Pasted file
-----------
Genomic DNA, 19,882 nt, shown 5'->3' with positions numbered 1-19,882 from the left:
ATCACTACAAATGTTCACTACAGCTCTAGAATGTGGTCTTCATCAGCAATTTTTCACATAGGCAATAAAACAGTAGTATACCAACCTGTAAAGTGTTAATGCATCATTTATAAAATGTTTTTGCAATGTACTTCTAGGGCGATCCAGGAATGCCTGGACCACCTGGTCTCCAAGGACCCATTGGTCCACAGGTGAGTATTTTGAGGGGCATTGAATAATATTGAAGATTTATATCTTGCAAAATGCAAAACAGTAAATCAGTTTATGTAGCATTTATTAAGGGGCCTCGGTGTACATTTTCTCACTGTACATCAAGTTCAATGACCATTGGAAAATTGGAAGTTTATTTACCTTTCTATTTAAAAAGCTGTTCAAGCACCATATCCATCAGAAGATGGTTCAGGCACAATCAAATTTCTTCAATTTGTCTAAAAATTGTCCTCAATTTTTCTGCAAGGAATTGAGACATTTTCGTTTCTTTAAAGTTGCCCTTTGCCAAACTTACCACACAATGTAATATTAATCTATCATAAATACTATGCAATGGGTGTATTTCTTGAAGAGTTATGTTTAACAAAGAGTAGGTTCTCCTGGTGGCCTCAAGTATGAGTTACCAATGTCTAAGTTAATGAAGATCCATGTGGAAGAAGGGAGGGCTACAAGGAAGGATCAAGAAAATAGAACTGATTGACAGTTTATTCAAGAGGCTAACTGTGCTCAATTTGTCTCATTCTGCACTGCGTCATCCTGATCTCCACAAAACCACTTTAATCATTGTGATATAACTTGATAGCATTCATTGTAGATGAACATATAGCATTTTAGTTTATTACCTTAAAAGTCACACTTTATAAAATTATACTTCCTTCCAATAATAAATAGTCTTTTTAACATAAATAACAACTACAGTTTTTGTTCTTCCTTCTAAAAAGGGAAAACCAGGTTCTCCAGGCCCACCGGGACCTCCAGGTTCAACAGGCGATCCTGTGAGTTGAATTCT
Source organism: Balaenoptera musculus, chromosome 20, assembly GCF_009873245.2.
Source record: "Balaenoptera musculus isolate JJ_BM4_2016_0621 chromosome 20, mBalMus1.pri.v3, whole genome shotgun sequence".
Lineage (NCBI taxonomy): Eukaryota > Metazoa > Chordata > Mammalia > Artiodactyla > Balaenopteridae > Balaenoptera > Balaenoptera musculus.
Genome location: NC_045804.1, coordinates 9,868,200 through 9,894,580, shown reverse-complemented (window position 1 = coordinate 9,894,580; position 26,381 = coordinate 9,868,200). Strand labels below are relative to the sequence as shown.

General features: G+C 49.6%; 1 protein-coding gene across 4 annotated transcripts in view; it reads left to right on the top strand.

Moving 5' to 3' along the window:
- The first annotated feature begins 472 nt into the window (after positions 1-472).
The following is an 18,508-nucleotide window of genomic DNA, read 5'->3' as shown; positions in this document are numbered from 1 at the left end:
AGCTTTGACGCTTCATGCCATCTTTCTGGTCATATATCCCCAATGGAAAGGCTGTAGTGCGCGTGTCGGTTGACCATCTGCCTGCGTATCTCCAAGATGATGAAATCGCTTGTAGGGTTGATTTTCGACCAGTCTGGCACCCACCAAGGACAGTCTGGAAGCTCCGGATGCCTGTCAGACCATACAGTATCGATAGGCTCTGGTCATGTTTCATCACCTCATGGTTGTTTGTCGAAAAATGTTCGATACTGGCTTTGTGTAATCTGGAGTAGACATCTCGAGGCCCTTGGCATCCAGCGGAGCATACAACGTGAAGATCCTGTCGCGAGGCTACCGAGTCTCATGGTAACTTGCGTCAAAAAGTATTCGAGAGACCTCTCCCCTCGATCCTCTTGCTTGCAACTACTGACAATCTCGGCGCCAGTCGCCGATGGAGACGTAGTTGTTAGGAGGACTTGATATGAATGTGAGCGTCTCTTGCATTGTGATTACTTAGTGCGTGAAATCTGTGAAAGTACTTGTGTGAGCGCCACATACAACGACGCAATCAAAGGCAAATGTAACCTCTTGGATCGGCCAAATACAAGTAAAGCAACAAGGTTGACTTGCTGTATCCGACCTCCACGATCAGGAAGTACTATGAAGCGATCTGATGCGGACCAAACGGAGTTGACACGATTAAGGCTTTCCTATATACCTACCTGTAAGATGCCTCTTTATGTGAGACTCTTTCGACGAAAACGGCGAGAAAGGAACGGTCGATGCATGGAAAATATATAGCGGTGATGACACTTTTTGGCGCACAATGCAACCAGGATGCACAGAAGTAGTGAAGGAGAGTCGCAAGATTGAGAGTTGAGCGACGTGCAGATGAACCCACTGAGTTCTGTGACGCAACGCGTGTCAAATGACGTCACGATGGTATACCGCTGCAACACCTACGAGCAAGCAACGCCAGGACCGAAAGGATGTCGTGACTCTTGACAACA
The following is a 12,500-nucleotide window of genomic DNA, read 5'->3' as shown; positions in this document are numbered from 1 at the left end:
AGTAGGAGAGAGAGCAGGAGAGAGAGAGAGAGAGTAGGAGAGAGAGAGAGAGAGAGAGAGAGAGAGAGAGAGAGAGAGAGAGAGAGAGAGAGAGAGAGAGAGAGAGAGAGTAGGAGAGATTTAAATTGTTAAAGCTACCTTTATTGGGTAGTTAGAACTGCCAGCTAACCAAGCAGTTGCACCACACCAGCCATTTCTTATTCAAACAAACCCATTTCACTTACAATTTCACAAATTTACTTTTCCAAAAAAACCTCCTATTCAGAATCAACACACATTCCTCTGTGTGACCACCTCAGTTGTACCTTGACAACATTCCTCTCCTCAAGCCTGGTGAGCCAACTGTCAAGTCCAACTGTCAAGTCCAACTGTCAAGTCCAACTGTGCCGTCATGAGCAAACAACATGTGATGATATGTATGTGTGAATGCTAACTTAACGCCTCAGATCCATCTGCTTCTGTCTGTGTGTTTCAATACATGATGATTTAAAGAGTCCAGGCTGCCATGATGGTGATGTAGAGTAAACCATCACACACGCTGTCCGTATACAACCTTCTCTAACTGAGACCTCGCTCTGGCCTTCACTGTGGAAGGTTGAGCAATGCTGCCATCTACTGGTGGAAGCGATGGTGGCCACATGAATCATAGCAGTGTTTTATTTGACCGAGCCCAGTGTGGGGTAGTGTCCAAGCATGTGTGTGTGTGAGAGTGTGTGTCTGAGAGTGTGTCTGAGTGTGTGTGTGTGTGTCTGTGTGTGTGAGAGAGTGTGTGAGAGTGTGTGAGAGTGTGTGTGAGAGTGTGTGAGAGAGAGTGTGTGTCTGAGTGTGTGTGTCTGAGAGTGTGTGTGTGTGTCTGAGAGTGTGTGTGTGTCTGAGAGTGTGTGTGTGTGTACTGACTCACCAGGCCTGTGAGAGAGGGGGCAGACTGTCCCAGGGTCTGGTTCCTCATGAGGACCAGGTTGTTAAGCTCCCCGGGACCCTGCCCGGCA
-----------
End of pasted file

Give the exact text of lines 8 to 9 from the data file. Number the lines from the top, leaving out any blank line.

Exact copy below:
Moving 5' to 3' along the window:
- The first annotated feature begins 472 nt into the window (after positions 1-472).